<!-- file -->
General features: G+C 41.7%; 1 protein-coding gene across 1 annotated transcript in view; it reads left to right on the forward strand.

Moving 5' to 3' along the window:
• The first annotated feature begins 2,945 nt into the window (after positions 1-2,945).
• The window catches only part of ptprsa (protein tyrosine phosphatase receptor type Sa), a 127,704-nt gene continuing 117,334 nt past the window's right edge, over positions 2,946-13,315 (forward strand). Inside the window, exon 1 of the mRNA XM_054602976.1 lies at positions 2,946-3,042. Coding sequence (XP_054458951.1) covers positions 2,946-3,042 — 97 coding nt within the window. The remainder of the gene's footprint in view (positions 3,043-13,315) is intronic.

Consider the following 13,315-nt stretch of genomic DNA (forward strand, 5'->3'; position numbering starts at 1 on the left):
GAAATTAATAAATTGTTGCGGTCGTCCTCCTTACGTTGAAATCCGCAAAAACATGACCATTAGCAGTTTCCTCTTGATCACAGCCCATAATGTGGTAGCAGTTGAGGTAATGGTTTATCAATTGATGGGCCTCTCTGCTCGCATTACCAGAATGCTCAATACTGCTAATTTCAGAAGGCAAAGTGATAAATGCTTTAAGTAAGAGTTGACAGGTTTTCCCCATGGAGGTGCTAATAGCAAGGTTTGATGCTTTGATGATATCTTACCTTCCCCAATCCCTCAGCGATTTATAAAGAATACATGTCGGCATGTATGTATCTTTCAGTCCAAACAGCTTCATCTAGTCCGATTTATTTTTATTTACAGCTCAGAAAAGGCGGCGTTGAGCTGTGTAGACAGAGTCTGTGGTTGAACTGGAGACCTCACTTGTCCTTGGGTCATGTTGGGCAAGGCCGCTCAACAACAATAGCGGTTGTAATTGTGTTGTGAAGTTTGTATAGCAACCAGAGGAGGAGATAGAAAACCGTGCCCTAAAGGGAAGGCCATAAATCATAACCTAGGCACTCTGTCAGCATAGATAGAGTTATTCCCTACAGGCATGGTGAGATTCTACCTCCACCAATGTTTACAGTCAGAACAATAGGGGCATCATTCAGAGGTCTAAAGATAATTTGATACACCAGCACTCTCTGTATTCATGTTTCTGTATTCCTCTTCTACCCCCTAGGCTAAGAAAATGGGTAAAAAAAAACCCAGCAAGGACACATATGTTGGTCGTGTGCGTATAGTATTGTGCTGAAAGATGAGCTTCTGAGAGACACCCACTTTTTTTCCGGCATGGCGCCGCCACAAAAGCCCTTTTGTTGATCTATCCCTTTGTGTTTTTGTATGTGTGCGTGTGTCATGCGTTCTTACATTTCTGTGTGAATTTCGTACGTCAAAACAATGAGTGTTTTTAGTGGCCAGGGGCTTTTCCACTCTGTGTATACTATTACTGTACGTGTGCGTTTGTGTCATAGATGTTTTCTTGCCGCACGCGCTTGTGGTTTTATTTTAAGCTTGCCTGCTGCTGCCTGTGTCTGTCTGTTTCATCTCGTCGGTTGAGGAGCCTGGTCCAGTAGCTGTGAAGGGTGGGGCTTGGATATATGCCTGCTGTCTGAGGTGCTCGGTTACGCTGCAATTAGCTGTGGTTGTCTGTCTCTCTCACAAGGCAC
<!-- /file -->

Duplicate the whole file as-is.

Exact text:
General features: G+C 41.7%; 1 protein-coding gene across 1 annotated transcript in view; it reads left to right on the forward strand.

Moving 5' to 3' along the window:
• The first annotated feature begins 2,945 nt into the window (after positions 1-2,945).
• The window catches only part of ptprsa (protein tyrosine phosphatase receptor type Sa), a 127,704-nt gene continuing 117,334 nt past the window's right edge, over positions 2,946-13,315 (forward strand). Inside the window, exon 1 of the mRNA XM_054602976.1 lies at positions 2,946-3,042. Coding sequence (XP_054458951.1) covers positions 2,946-3,042 — 97 coding nt within the window. The remainder of the gene's footprint in view (positions 3,043-13,315) is intronic.

Consider the following 13,315-nt stretch of genomic DNA (forward strand, 5'->3'; position numbering starts at 1 on the left):
GAAATTAATAAATTGTTGCGGTCGTCCTCCTTACGTTGAAATCCGCAAAAACATGACCATTAGCAGTTTCCTCTTGATCACAGCCCATAATGTGGTAGCAGTTGAGGTAATGGTTTATCAATTGATGGGCCTCTCTGCTCGCATTACCAGAATGCTCAATACTGCTAATTTCAGAAGGCAAAGTGATAAATGCTTTAAGTAAGAGTTGACAGGTTTTCCCCATGGAGGTGCTAATAGCAAGGTTTGATGCTTTGATGATATCTTACCTTCCCCAATCCCTCAGCGATTTATAAAGAATACATGTCGGCATGTATGTATCTTTCAGTCCAAACAGCTTCATCTAGTCCGATTTATTTTTATTTACAGCTCAGAAAAGGCGGCGTTGAGCTGTGTAGACAGAGTCTGTGGTTGAACTGGAGACCTCACTTGTCCTTGGGTCATGTTGGGCAAGGCCGCTCAACAACAATAGCGGTTGTAATTGTGTTGTGAAGTTTGTATAGCAACCAGAGGAGGAGATAGAAAACCGTGCCCTAAAGGGAAGGCCATAAATCATAACCTAGGCACTCTGTCAGCATAGATAGAGTTATTCCCTACAGGCATGGTGAGATTCTACCTCCACCAATGTTTACAGTCAGAACAATAGGGGCATCATTCAGAGGTCTAAAGATAATTTGATACACCAGCACTCTCTGTATTCATGTTTCTGTATTCCTCTTCTACCCCCTAGGCTAAGAAAATGGGTAAAAAAAAACCCAGCAAGGACACATATGTTGGTCGTGTGCGTATAGTATTGTGCTGAAAGATGAGCTTCTGAGAGACACCCACTTTTTTTCCGGCATGGCGCCGCCACAAAAGCCCTTTTGTTGATCTATCCCTTTGTGTTTTTGTATGTGTGCGTGTGTCATGCGTTCTTACATTTCTGTGTGAATTTCGTACGTCAAAACAATGAGTGTTTTTAGTGGCCAGGGGCTTTTCCACTCTGTGTATACTATTACTGTACGTGTGCGTTTGTGTCATAGATGTTTTCTTGCCGCACGCGCTTGTGGTTTTATTTTAAGCTTGCCTGCTGCTGCCTGTGTCTGTCTGTTTCATCTCGTCGGTTGAGGAGCCTGGTCCAGTAGCTGTGAAGGGTGGGGCTTGGATATATGCCTGCTGTCTGAGGTGCTCGGTTACGCTGCAATTAGCTGTGGTTGTCTGTCTCTCTCACAAGGCAC